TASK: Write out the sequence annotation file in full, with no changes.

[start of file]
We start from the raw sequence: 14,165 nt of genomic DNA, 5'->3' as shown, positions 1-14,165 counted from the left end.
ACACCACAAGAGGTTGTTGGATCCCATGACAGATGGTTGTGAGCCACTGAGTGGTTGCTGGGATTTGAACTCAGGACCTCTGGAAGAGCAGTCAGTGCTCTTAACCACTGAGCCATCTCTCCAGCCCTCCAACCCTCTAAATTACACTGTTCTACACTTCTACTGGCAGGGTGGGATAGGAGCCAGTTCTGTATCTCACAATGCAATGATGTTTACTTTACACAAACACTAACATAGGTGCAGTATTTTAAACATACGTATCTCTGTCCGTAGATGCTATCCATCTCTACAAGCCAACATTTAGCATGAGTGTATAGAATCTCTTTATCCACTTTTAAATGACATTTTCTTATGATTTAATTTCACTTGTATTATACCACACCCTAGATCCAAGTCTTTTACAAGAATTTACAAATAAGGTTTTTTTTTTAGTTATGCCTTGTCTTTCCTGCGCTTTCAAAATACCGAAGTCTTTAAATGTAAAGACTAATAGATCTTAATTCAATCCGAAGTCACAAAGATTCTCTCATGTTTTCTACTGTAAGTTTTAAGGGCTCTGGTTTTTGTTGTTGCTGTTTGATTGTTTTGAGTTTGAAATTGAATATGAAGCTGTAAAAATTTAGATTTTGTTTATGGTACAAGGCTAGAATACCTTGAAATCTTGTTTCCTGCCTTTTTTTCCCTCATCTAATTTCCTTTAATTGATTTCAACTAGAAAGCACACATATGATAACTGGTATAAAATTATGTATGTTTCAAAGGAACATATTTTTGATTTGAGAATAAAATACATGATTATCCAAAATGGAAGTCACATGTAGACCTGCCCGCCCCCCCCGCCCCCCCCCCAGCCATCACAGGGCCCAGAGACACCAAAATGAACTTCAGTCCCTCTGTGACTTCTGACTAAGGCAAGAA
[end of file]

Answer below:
We start from the raw sequence: 14,165 nt of genomic DNA, 5'->3' as shown, positions 1-14,165 counted from the left end.
ACACCACAAGAGGTTGTTGGATCCCATGACAGATGGTTGTGAGCCACTGAGTGGTTGCTGGGATTTGAACTCAGGACCTCTGGAAGAGCAGTCAGTGCTCTTAACCACTGAGCCATCTCTCCAGCCCTCCAACCCTCTAAATTACACTGTTCTACACTTCTACTGGCAGGGTGGGATAGGAGCCAGTTCTGTATCTCACAATGCAATGATGTTTACTTTACACAAACACTAACATAGGTGCAGTATTTTAAACATACGTATCTCTGTCCGTAGATGCTATCCATCTCTACAAGCCAACATTTAGCATGAGTGTATAGAATCTCTTTATCCACTTTTAAATGACATTTTCTTATGATTTAATTTCACTTGTATTATACCACACCCTAGATCCAAGTCTTTTACAAGAATTTACAAATAAGGTTTTTTTTTTAGTTATGCCTTGTCTTTCCTGCGCTTTCAAAATACCGAAGTCTTTAAATGTAAAGACTAATAGATCTTAATTCAATCCGAAGTCACAAAGATTCTCTCATGTTTTCTACTGTAAGTTTTAAGGGCTCTGGTTTTTGTTGTTGCTGTTTGATTGTTTTGAGTTTGAAATTGAATATGAAGCTGTAAAAATTTAGATTTTGTTTATGGTACAAGGCTAGAATACCTTGAAATCTTGTTTCCTGCCTTTTTTTCCCTCATCTAATTTCCTTTAATTGATTTCAACTAGAAAGCACACATATGATAACTGGTATAAAATTATGTATGTTTCAAAGGAACATATTTTTGATTTGAGAATAAAATACATGATTATCCAAAATGGAAGTCACATGTAGACCTGCCCGCCCCCCCCGCCCCCCCCCCAGCCATCACAGGGCCCAGAGACACCAAAATGAACTTCAGTCCCTCTGTGACTTCTGACTAAGGCAAGAA